Dee Bridgewater talks to Joanne Kee about inspiration and collaboration and allowing yourself to be in the moment                               Image courtesy Mark Higashino

JK: You have had such a richness and sense of family in your musical career.  What are some of the most rewarding musical experiences you have had, though I am sure there have been many.

DB: I have.  I have been so blessed. I have had so many amazing musical experiences throughout my life. I would almost have to go and read my own biography right now, (honey toned chuckle) but you know, of great jazz musicians Thad Jones, Mel Lewis, Clarke Terry, Dizzy Gillespie, Miles Davis, Max Roach I mean I’ve been all over the gamut –  Sonny Rollins, Dexter Gordon, Pharoah Sanders, then there’s George Duke, then there’s Stanley Clarke, then there’s Chick Corea, then there’s Herbie Hancock…

JK: I don’t think there’s anyone that you can’t name.

DB: And I work with Ray Charles. Over the years I’ve recorded a duet with Ray Charles. BB King, I am going to the family funeral on Saturday. I am singing at the funeral because I played on several occasions with BB. And then you can go into the pop world and more, European Zucchero and I don’t know, I’ve been a lot of places.

JK: When you play with these musicians what is it that makes that spark of something special?

DB: It’s allowing oneself to be open and to be in tune with each other and to allow yourself to just be transported musically. For example on this State department tour I just did with the Thelonious Monk fellows and with Herbie Hancock.  Herbie and I just decided to do something that we have never done. That was just literally, I sat down on the piano bench with him and he just started to play and we completely improvised, 100%. In order to do something like that, (I mean that’s something he does musically. He’s done that a lot, he and Wayne Shorter are known for that), but he’s never done that with a singer.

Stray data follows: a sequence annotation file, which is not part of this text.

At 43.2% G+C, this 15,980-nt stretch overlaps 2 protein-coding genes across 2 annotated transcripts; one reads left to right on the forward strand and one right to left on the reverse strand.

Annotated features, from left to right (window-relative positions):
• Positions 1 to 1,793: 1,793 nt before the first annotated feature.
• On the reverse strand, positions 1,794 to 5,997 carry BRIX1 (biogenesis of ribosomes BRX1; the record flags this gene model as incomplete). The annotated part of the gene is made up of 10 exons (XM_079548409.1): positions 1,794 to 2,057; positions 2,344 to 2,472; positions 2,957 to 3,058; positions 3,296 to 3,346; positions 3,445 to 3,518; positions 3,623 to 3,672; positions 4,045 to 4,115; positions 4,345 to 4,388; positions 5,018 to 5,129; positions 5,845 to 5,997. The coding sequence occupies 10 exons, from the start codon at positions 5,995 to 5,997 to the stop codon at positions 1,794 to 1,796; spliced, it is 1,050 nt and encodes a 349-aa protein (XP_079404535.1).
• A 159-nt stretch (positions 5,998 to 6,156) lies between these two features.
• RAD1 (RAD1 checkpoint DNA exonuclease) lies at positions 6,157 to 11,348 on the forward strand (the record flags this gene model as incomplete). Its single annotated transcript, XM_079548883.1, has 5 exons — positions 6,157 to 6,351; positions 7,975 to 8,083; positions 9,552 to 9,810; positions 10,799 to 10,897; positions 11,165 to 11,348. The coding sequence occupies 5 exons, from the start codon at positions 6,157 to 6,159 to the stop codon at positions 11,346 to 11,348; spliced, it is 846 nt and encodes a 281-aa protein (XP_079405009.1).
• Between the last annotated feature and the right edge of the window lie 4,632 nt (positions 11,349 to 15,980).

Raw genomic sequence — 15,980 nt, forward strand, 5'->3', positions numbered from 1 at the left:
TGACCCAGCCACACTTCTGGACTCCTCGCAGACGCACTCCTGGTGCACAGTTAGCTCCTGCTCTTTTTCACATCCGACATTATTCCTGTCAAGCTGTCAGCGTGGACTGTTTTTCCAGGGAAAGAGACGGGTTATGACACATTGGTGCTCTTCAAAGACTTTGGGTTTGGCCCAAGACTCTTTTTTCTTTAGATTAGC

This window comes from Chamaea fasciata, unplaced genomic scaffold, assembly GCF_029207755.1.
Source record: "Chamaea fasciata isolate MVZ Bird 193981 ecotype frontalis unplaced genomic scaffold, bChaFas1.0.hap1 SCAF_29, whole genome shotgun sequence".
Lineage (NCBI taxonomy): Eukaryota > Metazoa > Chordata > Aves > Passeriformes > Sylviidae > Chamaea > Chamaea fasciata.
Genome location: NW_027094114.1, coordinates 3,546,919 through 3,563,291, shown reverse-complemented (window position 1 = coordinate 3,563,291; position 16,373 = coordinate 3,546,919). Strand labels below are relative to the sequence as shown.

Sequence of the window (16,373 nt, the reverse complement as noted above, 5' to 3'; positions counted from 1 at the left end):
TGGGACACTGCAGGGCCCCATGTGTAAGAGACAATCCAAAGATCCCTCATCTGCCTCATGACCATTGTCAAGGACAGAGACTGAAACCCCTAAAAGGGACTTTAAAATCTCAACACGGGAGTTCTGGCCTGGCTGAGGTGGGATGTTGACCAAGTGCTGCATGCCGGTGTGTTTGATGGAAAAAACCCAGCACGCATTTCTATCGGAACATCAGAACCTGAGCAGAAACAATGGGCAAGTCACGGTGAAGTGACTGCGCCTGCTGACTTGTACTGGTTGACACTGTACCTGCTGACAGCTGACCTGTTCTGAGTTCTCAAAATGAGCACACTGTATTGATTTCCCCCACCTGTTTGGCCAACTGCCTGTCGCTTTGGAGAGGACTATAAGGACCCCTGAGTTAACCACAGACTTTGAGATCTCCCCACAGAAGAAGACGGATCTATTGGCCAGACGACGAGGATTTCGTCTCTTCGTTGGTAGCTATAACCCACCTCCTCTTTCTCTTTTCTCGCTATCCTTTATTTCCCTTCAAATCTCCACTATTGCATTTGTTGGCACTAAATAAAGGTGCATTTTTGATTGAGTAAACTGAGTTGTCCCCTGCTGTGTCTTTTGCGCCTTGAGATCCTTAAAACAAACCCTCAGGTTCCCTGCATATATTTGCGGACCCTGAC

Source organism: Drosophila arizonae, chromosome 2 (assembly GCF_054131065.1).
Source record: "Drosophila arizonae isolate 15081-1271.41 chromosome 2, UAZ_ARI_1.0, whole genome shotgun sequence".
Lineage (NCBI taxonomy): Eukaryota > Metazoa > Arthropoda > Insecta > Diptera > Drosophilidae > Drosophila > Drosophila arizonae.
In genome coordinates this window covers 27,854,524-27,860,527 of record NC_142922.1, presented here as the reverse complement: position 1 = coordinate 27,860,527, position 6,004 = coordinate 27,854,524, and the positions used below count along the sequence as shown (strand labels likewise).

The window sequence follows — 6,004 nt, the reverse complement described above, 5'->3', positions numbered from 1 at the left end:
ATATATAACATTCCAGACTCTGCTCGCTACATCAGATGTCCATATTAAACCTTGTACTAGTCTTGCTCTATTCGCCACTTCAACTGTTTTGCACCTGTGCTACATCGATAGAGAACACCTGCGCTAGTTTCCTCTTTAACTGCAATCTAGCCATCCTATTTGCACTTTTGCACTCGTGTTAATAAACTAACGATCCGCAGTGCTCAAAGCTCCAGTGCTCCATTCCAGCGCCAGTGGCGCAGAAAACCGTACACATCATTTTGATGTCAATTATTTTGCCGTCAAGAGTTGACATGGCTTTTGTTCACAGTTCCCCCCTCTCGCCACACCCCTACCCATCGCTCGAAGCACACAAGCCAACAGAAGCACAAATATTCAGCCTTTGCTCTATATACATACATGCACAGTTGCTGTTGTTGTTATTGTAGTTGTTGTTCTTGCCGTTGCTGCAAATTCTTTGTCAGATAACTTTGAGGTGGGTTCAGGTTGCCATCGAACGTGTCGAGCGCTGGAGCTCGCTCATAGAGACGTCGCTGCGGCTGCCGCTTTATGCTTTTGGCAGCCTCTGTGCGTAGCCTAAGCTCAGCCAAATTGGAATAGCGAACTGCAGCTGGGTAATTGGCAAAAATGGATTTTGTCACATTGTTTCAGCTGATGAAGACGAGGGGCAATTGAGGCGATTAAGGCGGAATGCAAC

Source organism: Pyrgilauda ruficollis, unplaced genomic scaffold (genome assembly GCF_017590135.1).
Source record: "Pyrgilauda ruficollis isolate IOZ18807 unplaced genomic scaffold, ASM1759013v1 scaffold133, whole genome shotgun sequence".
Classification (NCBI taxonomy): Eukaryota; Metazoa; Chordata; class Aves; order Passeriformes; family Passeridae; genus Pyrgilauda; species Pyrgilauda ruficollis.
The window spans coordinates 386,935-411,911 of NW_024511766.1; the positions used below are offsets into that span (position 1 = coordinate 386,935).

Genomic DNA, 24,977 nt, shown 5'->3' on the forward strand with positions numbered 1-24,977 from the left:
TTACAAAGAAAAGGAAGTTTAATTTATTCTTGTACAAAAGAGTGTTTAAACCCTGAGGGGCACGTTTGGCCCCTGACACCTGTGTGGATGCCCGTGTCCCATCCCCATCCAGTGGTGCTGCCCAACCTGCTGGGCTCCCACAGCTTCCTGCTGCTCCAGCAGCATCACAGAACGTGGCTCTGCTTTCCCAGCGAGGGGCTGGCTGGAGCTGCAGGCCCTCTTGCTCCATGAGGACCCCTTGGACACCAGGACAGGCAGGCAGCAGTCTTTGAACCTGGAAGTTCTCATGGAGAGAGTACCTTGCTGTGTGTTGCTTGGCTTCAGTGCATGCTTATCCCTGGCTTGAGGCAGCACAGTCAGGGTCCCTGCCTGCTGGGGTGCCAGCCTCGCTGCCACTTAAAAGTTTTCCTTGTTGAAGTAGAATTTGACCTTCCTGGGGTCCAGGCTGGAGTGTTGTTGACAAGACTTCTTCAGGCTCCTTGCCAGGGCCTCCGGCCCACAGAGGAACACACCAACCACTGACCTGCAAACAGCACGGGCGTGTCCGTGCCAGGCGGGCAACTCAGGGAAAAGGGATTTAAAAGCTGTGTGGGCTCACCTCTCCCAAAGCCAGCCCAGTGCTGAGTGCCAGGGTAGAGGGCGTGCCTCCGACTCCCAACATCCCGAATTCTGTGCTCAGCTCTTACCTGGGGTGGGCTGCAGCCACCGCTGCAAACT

So, we had some conversations and I said “You know what Herbie, rather than us trying to find a song that we both know and doing a jazz standard (and we’re both tired of that) let’s just improvise. Let’s just sit down and we did.

Each time it was beautiful, each time it was different and what happened in those situations is, it creates a kind of spiritual connection that happens in that moment. It is something that then lingers because you and that other individual have transcended to another level spiritually together because of that connection. So it’s just a beautiful thing to have that kind of moment.

JK: And I guess it also makes for an incredibly special experience for the audience as well?

DB: Absolute, absolutely, that is totally the truth.

JK: Your project with Irvin and New Orleans, can you tell me about that please, how it began, where you see it going to, I see you have an album release coming up?

DB: I first worked with Irvin doing a Christmas show in Minneapolis, Minnesota. He’s artistic director for the jazz program with the Minneapolis Philharmonic and he put together a Christmas show and asked me to be a part of it. So I performed some songs with the Minneapolis Philharmonic and then with Irvin and his trio. I don’t know we just had a connection and subsequently I stole his drummer (chuckles).

I stole his drummer for a year and a half and then after that I was taken by a friend when I was visiting New Orleans (they have a famous festival there, the New Orleans Heritage Festival). I stayed on for a couple of days and I was over at a friend’s house and she said “Oh, let’s go out to hear this young trumpet player. He’s name is Irvin Mayfield and I said “I know him.” And she said “you know he has a club” and I said “Nooo”, so she took me to his club and he was performing and I ended up just inviting myself up on stage and (laughs), in the middle of a blues. Irvin and I ended up doing a kind of free style competition of blues lyrics and once again,  it was one of those magic bonding things.

After that he asked me to sing with the band and maybe the first time was two years ago. I did the New Orleans Jazz festival with NOJO, the New Orleans Jazz Orchestra and Irvin (then I don’t remember the chronology), I performed with Irvin and a quintet out of the band at a second club that Irvin has.

I was actually caught in New Orleans in another hurricane called hurricane Isaac. After that we did another festival together and they named me their honorary Chair person of their Board and I’ve just been working along with their board. I am involved with the New Orleans Jazz market . I am going to be doing a vocal workshop, trying to find young singers from all over the States and even outside the States that I can kind of mentor. We’re about to set up a program. The stage is going to be named the Dee Dee Bridgewater stage, the New Orleans Jazz market.